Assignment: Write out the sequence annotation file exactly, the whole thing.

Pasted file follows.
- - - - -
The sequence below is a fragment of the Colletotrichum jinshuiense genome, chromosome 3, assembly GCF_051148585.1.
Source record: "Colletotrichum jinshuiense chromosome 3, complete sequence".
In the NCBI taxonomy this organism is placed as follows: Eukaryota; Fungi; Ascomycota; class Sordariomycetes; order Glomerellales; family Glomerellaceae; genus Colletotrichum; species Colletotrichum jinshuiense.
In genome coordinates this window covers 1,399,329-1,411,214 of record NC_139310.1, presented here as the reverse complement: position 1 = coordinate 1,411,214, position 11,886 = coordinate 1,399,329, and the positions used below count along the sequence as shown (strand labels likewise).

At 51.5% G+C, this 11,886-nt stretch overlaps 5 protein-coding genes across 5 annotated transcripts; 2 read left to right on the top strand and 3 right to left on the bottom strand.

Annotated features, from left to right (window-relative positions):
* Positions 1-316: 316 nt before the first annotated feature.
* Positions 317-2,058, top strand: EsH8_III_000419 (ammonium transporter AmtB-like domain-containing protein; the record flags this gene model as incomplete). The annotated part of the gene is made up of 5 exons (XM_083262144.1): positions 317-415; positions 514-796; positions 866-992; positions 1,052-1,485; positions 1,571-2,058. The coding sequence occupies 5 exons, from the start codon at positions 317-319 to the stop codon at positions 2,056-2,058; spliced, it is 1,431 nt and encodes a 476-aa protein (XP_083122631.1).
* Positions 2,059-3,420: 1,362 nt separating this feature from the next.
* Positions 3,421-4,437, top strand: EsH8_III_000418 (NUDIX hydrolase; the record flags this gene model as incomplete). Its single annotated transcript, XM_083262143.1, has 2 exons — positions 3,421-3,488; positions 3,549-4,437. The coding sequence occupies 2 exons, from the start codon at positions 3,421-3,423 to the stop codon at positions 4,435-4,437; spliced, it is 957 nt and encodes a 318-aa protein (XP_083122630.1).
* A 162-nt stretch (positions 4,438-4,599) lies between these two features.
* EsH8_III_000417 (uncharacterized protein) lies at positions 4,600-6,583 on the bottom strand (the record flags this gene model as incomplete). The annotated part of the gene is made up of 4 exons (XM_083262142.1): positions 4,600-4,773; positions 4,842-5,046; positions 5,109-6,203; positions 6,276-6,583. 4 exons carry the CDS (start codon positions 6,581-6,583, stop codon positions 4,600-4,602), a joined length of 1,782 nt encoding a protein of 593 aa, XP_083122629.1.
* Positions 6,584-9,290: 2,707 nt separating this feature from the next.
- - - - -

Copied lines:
The sequence below is a fragment of the Colletotrichum jinshuiense genome, chromosome 3, assembly GCF_051148585.1.
Source record: "Colletotrichum jinshuiense chromosome 3, complete sequence".
In the NCBI taxonomy this organism is placed as follows: Eukaryota; Fungi; Ascomycota; class Sordariomycetes; order Glomerellales; family Glomerellaceae; genus Colletotrichum; species Colletotrichum jinshuiense.
In genome coordinates this window covers 1,399,329-1,411,214 of record NC_139310.1, presented here as the reverse complement: position 1 = coordinate 1,411,214, position 11,886 = coordinate 1,399,329, and the positions used below count along the sequence as shown (strand labels likewise).

At 51.5% G+C, this 11,886-nt stretch overlaps 5 protein-coding genes across 5 annotated transcripts; 2 read left to right on the top strand and 3 right to left on the bottom strand.

Annotated features, from left to right (window-relative positions):
* Positions 1-316: 316 nt before the first annotated feature.
* Positions 317-2,058, top strand: EsH8_III_000419 (ammonium transporter AmtB-like domain-containing protein; the record flags this gene model as incomplete). The annotated part of the gene is made up of 5 exons (XM_083262144.1): positions 317-415; positions 514-796; positions 866-992; positions 1,052-1,485; positions 1,571-2,058. The coding sequence occupies 5 exons, from the start codon at positions 317-319 to the stop codon at positions 2,056-2,058; spliced, it is 1,431 nt and encodes a 476-aa protein (XP_083122631.1).
* Positions 2,059-3,420: 1,362 nt separating this feature from the next.
* Positions 3,421-4,437, top strand: EsH8_III_000418 (NUDIX hydrolase; the record flags this gene model as incomplete). Its single annotated transcript, XM_083262143.1, has 2 exons — positions 3,421-3,488; positions 3,549-4,437. The coding sequence occupies 2 exons, from the start codon at positions 3,421-3,423 to the stop codon at positions 4,435-4,437; spliced, it is 957 nt and encodes a 318-aa protein (XP_083122630.1).
* A 162-nt stretch (positions 4,438-4,599) lies between these two features.
* EsH8_III_000417 (uncharacterized protein) lies at positions 4,600-6,583 on the bottom strand (the record flags this gene model as incomplete). The annotated part of the gene is made up of 4 exons (XM_083262142.1): positions 4,600-4,773; positions 4,842-5,046; positions 5,109-6,203; positions 6,276-6,583. 4 exons carry the CDS (start codon positions 6,581-6,583, stop codon positions 4,600-4,602), a joined length of 1,782 nt encoding a protein of 593 aa, XP_083122629.1.
* Positions 6,584-9,290: 2,707 nt separating this feature from the next.